Talia Suskauer and Brittney Johnson in Wicked

With a loving wink to the 1939 MGM film, Broadway’s Wicked takes flight with Glinda the Good, floating above the citizens of Oz in a bubble extravaganza wearing a fairy tale ball gown and a radiant smile. Showered with adoration from a crowd celebrating the demise of “the enemy of us all,” Glinda begins a memory spun from her schooldays at Shiz University alongside the young, green-skinned Elphaba.

brittney johnson wicked

Photos by Joan Marcus.

And so begins Wicked, the wildly successful musical that made its Broadway debut June 10, 2003 as both a prequel and sequel to The Wizard of Oz, with a smattering of references to that Dorothy girl and her terrier traveling companion, Toto—the unwitting assassin who ended “the wickedest witch there ever was” with a hearty splash of H2O.

brittney johnson wicked

Based on the novel by Gregory Maguire, featuring music and lyrics by Stephen Schwartz (Pippin) and a book by Winnie Holzman (My So-Called Life), Wicked emerges as a smart revisionist tale where no one dances down the yellow brick road and the emerald-tinged witch doesn’t necessarily spew evil or melt. Instead, a complex Ozian world emerges featuring new characters with a unique vocabulary (words like “confusifying” and “linguification” pepper the dialogue), who experience both youthful infatuations and ominous prejudices. 

In “Stage Notes”—the show’s teachers’ guide—Schwartz said: “We didn’t follow the book’s structure at all, but we did incorporate some very strong when Elphaba went to college and she ended up rooming with Glinda. That detail had to be shown,” he continued, “because whenever you tell people…the two went to college together, people laugh.”

Consequently, the show’s storyline follows the unlikely witch friendship of studious Elphaba—a green-skinned outcast shunned by her governor of Munchkinland dad and de facto guardian of her disabled younger sister Nessarose—and bubbly, self-absorbed, ultra-“Popular” Glinda. 

brittney johnson wicked

Like her mentor and friend Kristin Chenoweth, who originated the role on Broadway, Brittney Johnson brings fine-tuned comic timing to the Glinda character, as well as the sense of achievement that comes with being the first Black actor to play the role full time in the history of the show. As she posted on Instagram after hearing the news, “If this is a dream, don’t wake me…I’m honored, grateful, and speechless.”

talia suskauer

Broadway’s current Elphaba is Talia Suskauer, who began going green during her stint with the Munchkinland National Tour in 2019. Like many Wicked stars and alums, Suskauer was instantly infatuated with Wicked after seeing it at the Gershwin Theatre as a nine-year-old kid.

As for bringing Elphaba and Glinda’s stage personas to life, Holzman found getting the script into its final form to be an ambitious study in rewrites and cuts. “Nothing was too small to think about and be concerned about,” she recalled, adding there were times when the process left her feeling lost. “Now I see that I was always plodding along where I needed to be.”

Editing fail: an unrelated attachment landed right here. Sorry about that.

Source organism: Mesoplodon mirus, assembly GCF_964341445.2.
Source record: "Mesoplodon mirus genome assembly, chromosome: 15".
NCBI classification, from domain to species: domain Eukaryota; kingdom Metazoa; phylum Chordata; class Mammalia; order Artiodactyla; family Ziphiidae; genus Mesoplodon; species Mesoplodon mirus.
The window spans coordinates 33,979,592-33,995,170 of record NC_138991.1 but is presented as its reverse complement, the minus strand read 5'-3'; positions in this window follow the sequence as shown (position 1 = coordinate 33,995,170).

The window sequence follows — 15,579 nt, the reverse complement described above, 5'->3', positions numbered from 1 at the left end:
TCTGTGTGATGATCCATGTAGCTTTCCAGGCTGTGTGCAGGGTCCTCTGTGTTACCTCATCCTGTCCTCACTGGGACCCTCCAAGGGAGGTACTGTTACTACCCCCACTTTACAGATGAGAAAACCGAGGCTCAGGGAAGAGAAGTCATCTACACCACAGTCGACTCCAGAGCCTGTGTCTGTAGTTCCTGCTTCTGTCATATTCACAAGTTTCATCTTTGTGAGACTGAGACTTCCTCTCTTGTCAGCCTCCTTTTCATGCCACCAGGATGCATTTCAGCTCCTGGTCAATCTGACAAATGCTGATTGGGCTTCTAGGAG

sharon sachs wicked madame morrible

And where she needed to be was on the Shiz University campus where reluctant roomies Glinda and Elphaba become BFFs. While in school both are taught by the formidable Madame Morrible (Sharon Sachs) and Doctor Dillamond (Tony nominee Clifton Davis), fall in love with school heartthrob Fiyero (James D. Gish), and eventually find themselves separated emotionally in Oz’s battle of good and evil.

It is the Wizard (Tony winner Cleavant Derricks) whose far-from-“wonderful” machinations (like sending flying monkeys to scout Oz for subversive animal activity) force the big-hearted and resourceful Elphaba into rebellious acts that cast her as the Wizard’s enemy.

By the end, the musical has shot into a stratosphere of the unexpected and the inspired, hinted at midway with its most heart-stopping and talked-about number, the Act I finale where Elphaba soars above Oz, belting her anthem of empowerment, “Defying Gravity.” 

With fiery determination she sings:   

As someone told me lately
’Everyone deserves the chance to fly.’
And if I’m flying solo
At least I’m flying free.
To those who’d ground me
Take a message back from me:
Tell them how I
Am defying gravity.

Wicked is playing at the Gershwin Theatre, 222 W. 51st St. For tickets call 877-250-2929 or visit

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About the Author

City Guide Theatre Editor Griffin Miller moved to New York to pursue an acting/writing career in the 1980s after graduating magna cum laude from Case Western Reserve University in Cleveland, Ohio. Since then, she has written for The New York Times, For the Bride, Hotels, and a number of other publications, mostly in the areas of travel and performance arts. An active member of The New York Travel Writers Association, she is also a playwright and award-winning collage artist. In addition, she sits on the board of The Lewis Carroll Society of North America. Griffin is married to Richard Sandomir, a reporter for The New York Times.

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